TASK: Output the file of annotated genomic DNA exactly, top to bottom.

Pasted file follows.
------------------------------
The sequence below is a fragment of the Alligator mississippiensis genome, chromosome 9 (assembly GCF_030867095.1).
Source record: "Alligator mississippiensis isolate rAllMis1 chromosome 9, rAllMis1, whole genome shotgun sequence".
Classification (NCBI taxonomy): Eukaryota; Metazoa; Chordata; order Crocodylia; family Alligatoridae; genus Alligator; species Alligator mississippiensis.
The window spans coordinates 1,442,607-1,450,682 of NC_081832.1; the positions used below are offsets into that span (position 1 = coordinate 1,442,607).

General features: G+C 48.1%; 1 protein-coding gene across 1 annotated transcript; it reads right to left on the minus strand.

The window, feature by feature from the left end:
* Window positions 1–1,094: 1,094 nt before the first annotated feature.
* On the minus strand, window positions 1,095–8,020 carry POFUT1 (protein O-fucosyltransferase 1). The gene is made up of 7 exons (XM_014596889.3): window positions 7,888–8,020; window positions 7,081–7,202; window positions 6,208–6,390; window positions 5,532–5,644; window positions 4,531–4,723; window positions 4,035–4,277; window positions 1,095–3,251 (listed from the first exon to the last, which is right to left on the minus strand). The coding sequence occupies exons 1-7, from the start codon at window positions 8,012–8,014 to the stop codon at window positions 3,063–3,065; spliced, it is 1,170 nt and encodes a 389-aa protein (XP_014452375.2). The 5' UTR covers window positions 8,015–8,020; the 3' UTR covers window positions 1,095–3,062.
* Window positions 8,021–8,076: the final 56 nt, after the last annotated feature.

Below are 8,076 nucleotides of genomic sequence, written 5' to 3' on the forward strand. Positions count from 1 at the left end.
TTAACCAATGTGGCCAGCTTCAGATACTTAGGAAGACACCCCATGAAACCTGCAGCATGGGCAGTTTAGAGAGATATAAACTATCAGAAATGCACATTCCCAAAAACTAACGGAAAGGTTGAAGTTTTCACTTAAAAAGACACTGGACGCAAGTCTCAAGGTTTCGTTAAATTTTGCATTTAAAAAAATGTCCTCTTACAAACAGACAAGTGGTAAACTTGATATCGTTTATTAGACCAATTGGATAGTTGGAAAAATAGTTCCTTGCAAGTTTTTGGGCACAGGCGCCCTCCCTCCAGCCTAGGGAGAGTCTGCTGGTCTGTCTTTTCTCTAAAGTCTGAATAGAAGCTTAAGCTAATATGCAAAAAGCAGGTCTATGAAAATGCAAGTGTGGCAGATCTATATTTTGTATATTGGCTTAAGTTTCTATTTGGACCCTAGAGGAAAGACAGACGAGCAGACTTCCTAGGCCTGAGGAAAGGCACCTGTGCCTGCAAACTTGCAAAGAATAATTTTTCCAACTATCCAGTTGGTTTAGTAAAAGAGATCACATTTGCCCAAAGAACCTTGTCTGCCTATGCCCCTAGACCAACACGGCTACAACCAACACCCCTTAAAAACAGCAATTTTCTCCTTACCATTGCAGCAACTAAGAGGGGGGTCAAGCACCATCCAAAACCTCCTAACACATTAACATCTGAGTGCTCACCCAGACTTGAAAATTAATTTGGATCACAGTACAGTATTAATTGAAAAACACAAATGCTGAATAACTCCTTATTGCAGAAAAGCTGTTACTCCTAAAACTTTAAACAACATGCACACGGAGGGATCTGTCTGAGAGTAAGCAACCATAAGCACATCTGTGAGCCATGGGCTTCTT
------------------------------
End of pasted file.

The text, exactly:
The sequence below is a fragment of the Alligator mississippiensis genome, chromosome 9 (assembly GCF_030867095.1).
Source record: "Alligator mississippiensis isolate rAllMis1 chromosome 9, rAllMis1, whole genome shotgun sequence".
Classification (NCBI taxonomy): Eukaryota; Metazoa; Chordata; order Crocodylia; family Alligatoridae; genus Alligator; species Alligator mississippiensis.
The window spans coordinates 1,442,607-1,450,682 of NC_081832.1; the positions used below are offsets into that span (position 1 = coordinate 1,442,607).

General features: G+C 48.1%; 1 protein-coding gene across 1 annotated transcript; it reads right to left on the minus strand.

The window, feature by feature from the left end:
* Window positions 1–1,094: 1,094 nt before the first annotated feature.
* On the minus strand, window positions 1,095–8,020 carry POFUT1 (protein O-fucosyltransferase 1). The gene is made up of 7 exons (XM_014596889.3): window positions 7,888–8,020; window positions 7,081–7,202; window positions 6,208–6,390; window positions 5,532–5,644; window positions 4,531–4,723; window positions 4,035–4,277; window positions 1,095–3,251 (listed from the first exon to the last, which is right to left on the minus strand). The coding sequence occupies exons 1-7, from the start codon at window positions 8,012–8,014 to the stop codon at window positions 3,063–3,065; spliced, it is 1,170 nt and encodes a 389-aa protein (XP_014452375.2). The 5' UTR covers window positions 8,015–8,020; the 3' UTR covers window positions 1,095–3,062.
* Window positions 8,021–8,076: the final 56 nt, after the last annotated feature.

Below are 8,076 nucleotides of genomic sequence, written 5' to 3' on the forward strand. Positions count from 1 at the left end.
TTAACCAATGTGGCCAGCTTCAGATACTTAGGAAGACACCCCATGAAACCTGCAGCATGGGCAGTTTAGAGAGATATAAACTATCAGAAATGCACATTCCCAAAAACTAACGGAAAGGTTGAAGTTTTCACTTAAAAAGACACTGGACGCAAGTCTCAAGGTTTCGTTAAATTTTGCATTTAAAAAAATGTCCTCTTACAAACAGACAAGTGGTAAACTTGATATCGTTTATTAGACCAATTGGATAGTTGGAAAAATAGTTCCTTGCAAGTTTTTGGGCACAGGCGCCCTCCCTCCAGCCTAGGGAGAGTCTGCTGGTCTGTCTTTTCTCTAAAGTCTGAATAGAAGCTTAAGCTAATATGCAAAAAGCAGGTCTATGAAAATGCAAGTGTGGCAGATCTATATTTTGTATATTGGCTTAAGTTTCTATTTGGACCCTAGAGGAAAGACAGACGAGCAGACTTCCTAGGCCTGAGGAAAGGCACCTGTGCCTGCAAACTTGCAAAGAATAATTTTTCCAACTATCCAGTTGGTTTAGTAAAAGAGATCACATTTGCCCAAAGAACCTTGTCTGCCTATGCCCCTAGACCAACACGGCTACAACCAACACCCCTTAAAAACAGCAATTTTCTCCTTACCATTGCAGCAACTAAGAGGGGGGTCAAGCACCATCCAAAACCTCCTAACACATTAACATCTGAGTGCTCACCCAGACTTGAAAATTAATTTGGATCACAGTACAGTATTAATTGAAAAACACAAATGCTGAATAACTCCTTATTGCAGAAAAGCTGTTACTCCTAAAACTTTAAACAACATGCACACGGAGGGATCTGTCTGAGAGTAAGCAACCATAAGCACATCTGTGAGCCATGGGCTTCTT